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Where We Get Our Seed

by CSE volunteer Electra de Peyster

When January rolls around, a group of Community Seed Exchange volunteers gather at the round table in the seed library to make the important decisions about what varieties of vegetables, flowers and herbs we will grow in the seed garden the coming year. We look through seed catalogs that have arrived on our doorsteps in the prior winter weeks. And we consult lists of what’s in our inventory, what we have grown in the past, how old our current stashes are, and what did well or not so well.


The shelves are stocked with glass jars full of seeds waiting for their chance to be selected to grow again in our vibrant living soil.

It’s a lively conversation. Our biggest problem is that we want to grow everything. So many catalogs, so many varieties to choose from. That said, we know we only have a certain amount of growing space, so we make our decisions carefully.

We move through our alphabetical list of what seeds we always want to have on hand. Things like beans, broccoli, carrots, chard, corn, kale, lettuce, peppers, onions and squash. These are crops which sustain us in calories, as well as those that generally do well in west Sonoma County.  Our goal is to make initial variety selections, buy those from seed companies and use the resulting seed we harvest to replant every two to four years. This is the best way to have the seeds continue to adapt to our local climate. This strategy will be even more important as we experience more climate change in the future and seeds will have to cope with more extreme conditions. It has taken time to accomplish this, but right now we are self-sustaining in about 60% of our seed.

To keep things interesting, we turn to the seed catalogs to try a couple of new varieties each year. We also repurchase seeds if we haven’t grown out a variety to replenish our stock or we distributed most of the seed to the community and we don’t have enough to plant a new crop. So how do we choose the seed companies we order seed from?

There is a difference between ordering seeds from a large company that sources its seeds from all over the world versus a smaller farm-based seed company that grows much of its own seeds and works with a group of selected smaller growers. . Supporting small independent, regional seed companies is critical for future independence from the multinational companies that control the vast majority of commercial seed. The seed industry is now largely dominated by 4 giant conglomerates: Bayer/Monsanto, Corteva (Dow/Dupont), Chem China/Syngenta, and BASF. They own at least 60% of all global proprietary seed and 95% of vegetable seed. They manage which varieties will be released and they control what crops are bred for — shelf life, uniform maturity. And of course, they control the price. They use more hybrid varieties and patent protections, which means the farmer has to go back and buy new seed each year.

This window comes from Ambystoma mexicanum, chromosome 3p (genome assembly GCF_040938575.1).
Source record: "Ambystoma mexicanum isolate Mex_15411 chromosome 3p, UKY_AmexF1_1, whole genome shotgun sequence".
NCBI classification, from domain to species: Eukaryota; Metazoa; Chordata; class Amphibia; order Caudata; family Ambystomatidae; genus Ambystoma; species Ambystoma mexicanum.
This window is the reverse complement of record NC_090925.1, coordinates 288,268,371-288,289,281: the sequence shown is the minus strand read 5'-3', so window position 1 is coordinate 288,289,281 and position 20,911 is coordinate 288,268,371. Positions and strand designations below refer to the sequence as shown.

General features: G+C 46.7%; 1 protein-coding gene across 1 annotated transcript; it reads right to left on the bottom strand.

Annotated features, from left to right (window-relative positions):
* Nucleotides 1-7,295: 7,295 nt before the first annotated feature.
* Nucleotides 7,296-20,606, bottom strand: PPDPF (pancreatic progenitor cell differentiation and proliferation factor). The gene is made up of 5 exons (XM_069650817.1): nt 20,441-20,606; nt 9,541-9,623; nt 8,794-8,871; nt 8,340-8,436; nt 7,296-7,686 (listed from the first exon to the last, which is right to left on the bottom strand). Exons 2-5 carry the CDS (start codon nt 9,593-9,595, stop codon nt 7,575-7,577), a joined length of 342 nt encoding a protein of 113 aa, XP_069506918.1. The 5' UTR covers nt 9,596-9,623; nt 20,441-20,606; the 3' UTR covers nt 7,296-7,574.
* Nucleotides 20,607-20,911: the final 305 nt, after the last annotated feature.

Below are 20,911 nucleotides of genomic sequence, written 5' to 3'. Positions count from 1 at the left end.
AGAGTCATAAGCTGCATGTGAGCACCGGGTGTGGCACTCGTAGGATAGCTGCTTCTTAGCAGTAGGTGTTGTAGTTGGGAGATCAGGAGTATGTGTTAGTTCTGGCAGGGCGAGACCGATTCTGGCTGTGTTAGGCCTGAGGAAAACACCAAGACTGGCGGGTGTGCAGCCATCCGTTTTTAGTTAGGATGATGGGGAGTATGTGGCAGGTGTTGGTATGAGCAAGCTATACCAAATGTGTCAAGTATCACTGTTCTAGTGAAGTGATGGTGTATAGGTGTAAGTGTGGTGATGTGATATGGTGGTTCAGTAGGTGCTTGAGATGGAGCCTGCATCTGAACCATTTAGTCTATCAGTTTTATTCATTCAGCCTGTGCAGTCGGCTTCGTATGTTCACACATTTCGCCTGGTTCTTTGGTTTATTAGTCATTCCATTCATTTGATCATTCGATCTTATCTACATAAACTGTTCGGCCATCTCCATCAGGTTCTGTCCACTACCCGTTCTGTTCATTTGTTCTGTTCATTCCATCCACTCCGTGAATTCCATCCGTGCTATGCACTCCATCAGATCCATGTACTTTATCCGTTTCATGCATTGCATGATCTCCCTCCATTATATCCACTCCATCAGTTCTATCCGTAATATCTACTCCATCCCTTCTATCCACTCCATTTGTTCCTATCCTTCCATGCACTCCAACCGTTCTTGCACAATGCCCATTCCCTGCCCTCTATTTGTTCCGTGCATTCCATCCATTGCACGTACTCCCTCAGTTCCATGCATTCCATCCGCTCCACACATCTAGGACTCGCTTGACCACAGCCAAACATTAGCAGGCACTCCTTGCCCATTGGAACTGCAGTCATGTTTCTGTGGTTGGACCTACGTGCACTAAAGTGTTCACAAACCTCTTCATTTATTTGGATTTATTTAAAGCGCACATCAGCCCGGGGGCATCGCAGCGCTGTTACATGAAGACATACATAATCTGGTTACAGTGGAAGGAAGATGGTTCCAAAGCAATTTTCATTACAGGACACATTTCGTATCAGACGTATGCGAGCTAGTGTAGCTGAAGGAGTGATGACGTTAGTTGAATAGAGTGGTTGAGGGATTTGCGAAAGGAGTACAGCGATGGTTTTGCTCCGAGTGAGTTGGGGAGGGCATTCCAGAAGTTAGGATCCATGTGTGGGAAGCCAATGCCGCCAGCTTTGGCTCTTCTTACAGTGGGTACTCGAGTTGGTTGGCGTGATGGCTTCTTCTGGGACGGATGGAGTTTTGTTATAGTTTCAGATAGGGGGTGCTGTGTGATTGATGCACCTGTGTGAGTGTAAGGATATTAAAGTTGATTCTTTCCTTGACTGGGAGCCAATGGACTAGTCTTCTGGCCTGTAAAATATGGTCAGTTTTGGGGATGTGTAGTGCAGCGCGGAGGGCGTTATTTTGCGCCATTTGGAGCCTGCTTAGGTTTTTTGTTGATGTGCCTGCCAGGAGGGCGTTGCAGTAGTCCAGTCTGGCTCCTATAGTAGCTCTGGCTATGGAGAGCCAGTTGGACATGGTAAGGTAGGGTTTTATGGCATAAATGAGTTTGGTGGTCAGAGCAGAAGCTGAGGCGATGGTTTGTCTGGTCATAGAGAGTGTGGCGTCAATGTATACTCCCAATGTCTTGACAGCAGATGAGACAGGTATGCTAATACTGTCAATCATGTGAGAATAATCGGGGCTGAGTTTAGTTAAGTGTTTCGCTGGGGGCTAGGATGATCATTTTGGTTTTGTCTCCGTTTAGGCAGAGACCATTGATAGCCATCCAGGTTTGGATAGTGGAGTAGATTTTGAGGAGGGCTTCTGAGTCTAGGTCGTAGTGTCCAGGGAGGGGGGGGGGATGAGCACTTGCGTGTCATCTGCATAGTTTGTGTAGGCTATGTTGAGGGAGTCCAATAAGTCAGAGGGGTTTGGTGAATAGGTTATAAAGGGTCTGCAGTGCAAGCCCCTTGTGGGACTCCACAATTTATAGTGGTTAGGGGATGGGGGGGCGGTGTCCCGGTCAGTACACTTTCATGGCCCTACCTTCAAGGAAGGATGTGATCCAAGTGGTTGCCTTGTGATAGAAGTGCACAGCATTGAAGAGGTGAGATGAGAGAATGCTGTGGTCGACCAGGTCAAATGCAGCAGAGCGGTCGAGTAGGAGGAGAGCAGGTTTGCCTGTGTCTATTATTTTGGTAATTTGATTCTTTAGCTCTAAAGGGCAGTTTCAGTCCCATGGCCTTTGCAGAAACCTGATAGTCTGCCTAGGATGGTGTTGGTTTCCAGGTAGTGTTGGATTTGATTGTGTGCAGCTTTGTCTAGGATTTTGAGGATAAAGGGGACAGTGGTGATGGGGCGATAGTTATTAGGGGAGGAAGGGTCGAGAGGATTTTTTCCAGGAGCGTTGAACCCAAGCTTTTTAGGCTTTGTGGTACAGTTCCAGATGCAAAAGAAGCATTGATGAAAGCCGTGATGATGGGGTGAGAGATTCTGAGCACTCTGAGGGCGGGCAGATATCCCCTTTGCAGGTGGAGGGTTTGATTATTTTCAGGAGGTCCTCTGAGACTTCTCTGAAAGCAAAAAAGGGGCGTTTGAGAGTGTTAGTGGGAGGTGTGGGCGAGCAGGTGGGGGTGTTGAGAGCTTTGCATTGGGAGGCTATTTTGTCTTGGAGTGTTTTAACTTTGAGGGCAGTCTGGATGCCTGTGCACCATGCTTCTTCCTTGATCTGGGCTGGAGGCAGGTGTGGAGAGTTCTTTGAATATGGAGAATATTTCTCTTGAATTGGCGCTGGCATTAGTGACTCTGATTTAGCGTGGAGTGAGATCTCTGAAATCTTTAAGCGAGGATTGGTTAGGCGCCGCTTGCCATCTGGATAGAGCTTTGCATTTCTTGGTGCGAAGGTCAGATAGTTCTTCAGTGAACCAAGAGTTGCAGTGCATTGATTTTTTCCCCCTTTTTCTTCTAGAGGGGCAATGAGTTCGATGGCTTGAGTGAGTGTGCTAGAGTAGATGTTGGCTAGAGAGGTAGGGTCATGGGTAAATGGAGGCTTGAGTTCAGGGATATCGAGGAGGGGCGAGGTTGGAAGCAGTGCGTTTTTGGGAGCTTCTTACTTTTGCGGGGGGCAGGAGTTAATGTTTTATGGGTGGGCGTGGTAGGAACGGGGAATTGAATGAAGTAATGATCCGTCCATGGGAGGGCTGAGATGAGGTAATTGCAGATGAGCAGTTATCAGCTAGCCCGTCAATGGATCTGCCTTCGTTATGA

This corporate system removes genetics from the public commons. Given the challenges we anticipate that climate change will thrust upon us, we need as much genetic diversity in our gardens and farms as possible. Many seed catalogs buy their seed from these companies or their distributors. Once in hand, they just repackage the seed into their own company seed packets. We think knowing who grew your seed and where and how it was grown are critical factors to be aware of if we want to support smaller, independent, regional seed companies and build more self-sufficient, resilient communities.


Here are some things we consider when we buy seed:


  • Who grew the seed? Many smaller seed companies now list their growers.


  • Where was the seed grown? Was it grown in a climate similar to ours? The closer to your region your seed is grown, the more quickly it will adapt to your local conditions. Luckily for us, the west coast of the United States is home to many seed producers. It is an ideal climate for seed production because it tends to have dry summers, which is critical when seed is maturing.

  • Is the seed grown organically or sustainably? We want to support companies that actively care for their soil and support natural systems.


  • Is the seed company transparent about identifying varieties that are hybrids versus open pollinated? Do they let the customer know if varieties carry PVPs (Plant Variety Protection) or are protected by utility patents – reducing your options as a seed saver? Intellectual property tools protect breeders’ investments, but they remove genetic material from the public commons.


Seed companies worth looking at:

Adaptive Seeds – Sweet Home, OR – grows 85% of its own seed – lists 21 growers

Fedco Seeds – Clinton, ME

High Mowing Organic Seeds – Wolcott, VT – grows 30% of its seeds

Living Seed Company - Point Reyes, CA – grows 25-30% of its seeds

Quail Seeds – Eel River, CA – trials varieties before offering them for sale

Open Circle Seeds – Potter Valley, CA – grows 100% of its own seeds

Redwood Seeds – Manton, CA – grows 90% of its own seed

Siskiyou Seeds – Williams, OR – 50% of its seed is from its home farm – lists 24 other growers

Uprising Seeds – Bellingham, WA – 50% of its seed is from its home farm – lists 25 other growers

Wild Garden Seed – Philomath, OR – 100% of its seed is grown by 3 grow

We are dedicated to caring for locally grown seed and keeping this important resource available to the community. 

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